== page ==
If you’re one taken to nostalgia, there should be plenty to amuse you here. After all, this has Jericho Rosales, one of the most competent actors of his generation. Unfortunately, there’s an obvious degree of disconnect that repudiates the viewer’s commitment to the running narrative. This is mainly because the film is almost plotless; it was like watching a compendium of supposedly hilarious or wistful remembrances. With hardly any tension to hold the narrative aground, it was hard to invest a degree of empathy. I was personally unaffected and uninterested. The story in fact failed to relate or compel. The gags didn't pick up as they should. It was like riding a Ferris Wheel or roller coaster without the requisite ascents and dips or that breath-taking swirl.

Jericho Rosales is no doubt an insightful actor but at some point we had to suspend disbelief with all our might just to swallow the idea that Rosales was still in high school and that he’s within the same age range as Meg Imperial or Andi Eigenmann. While I understand the deterrent of picking an actor who could both play the shy high school student and the grown up teacher, this isn't really a valid excuse to just settle for the good actor who could pull out the magic tricks. Roles don’t just rely on thespic brilliance alone, but physical requirements as well. You just don’t pick Meryl Streep to play Wonder Woman or Nicholas Cage to play Superman just because they’re terrific actors. They have to look the part.

Should the movie watching crowd really be compelled to read the novel from which a film was based just so they’d “get it”? Absolutely not! A story, regardless of its source, should stand alone when adapted on film. They have to be adequately told in film language. Saying that reading a novel is a requirement to “understand” the film is really a vacuous disclaimer of a doubtful film maker. Saying so is a lazy excuse to what he unconsciously perceives as his film’s weaknesses.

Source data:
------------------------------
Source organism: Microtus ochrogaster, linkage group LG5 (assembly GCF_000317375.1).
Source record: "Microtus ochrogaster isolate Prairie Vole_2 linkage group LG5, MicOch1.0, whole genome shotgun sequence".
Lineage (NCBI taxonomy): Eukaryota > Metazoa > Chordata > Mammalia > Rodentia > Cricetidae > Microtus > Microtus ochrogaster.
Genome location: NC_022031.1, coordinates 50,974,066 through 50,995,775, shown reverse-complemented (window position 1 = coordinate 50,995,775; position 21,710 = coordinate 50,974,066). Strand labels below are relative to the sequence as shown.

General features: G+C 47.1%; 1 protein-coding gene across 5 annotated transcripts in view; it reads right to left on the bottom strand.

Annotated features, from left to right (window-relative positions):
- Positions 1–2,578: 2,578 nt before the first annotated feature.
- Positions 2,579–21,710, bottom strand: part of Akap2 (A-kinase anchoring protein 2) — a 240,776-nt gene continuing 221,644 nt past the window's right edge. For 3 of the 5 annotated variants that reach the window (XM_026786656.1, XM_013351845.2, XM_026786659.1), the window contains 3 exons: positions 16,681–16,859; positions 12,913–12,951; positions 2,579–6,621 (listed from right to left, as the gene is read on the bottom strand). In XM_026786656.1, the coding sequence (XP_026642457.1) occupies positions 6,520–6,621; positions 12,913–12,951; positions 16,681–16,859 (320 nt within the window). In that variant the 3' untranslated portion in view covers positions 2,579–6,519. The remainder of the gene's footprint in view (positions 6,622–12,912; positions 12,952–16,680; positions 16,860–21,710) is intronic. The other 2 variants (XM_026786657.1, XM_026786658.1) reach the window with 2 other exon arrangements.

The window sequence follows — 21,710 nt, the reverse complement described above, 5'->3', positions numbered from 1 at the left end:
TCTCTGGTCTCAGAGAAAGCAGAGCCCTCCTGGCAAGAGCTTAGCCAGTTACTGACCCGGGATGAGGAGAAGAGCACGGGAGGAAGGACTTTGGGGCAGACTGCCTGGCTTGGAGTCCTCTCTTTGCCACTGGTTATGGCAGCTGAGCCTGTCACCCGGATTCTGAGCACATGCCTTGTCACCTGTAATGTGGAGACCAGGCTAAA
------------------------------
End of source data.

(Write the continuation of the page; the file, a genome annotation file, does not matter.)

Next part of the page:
As it turns out, we should not invest our infinite trust on Mark Meily. Not in street smart stories reeking with contemporary humor, at least. Despite his achievements, Meily doesn't have the sleek directorial raillery required to adapt Ong’s seminal ouvre, but then even Ong seems to have anticipated this. On its way to the celluloid, the director loses the essence and vibrant spirit of Ong's colorful coming-of-age. Meily could have benefited if he took tips from Joyce Bernal’s “Bakit Hindi Ka Crush ng Crush Mo”. The temperament, the magazine-style employ of storytelling, the brisk and finger-snapping pace – these were elements that helped translate an unfilmable novel. But in Meily’s cinematic platter, Ong’s characters were nothing but droll people whose stories didn't deserve to be told. Meily just isn't as brilliant as others think he is.

Tender moment with mother and son (above); Teacher Giselle Sanchez "all-stretched out". The wonders of elasticity indeed. ;)

Andi Eigenmann plays the elusive "Special Someone".

Vandolph Quizon, Meg Imperial, Andi Eigenmann and Jericho Rosales

Jericho Rosales: Waiting to exhale.

Andi Eigenmann

Meg Imperial


Anonymous said...

mahirap atang seryosohin ang isang taong responsable sa el presidente.

- juan

Cathy Pena said...

Right. I distinctly remember what a struggle it was to watch "El Presidente". It was overwrought and reeking with self importance. It was a tiresome watch, but the "reviews" were bafflingly glowing.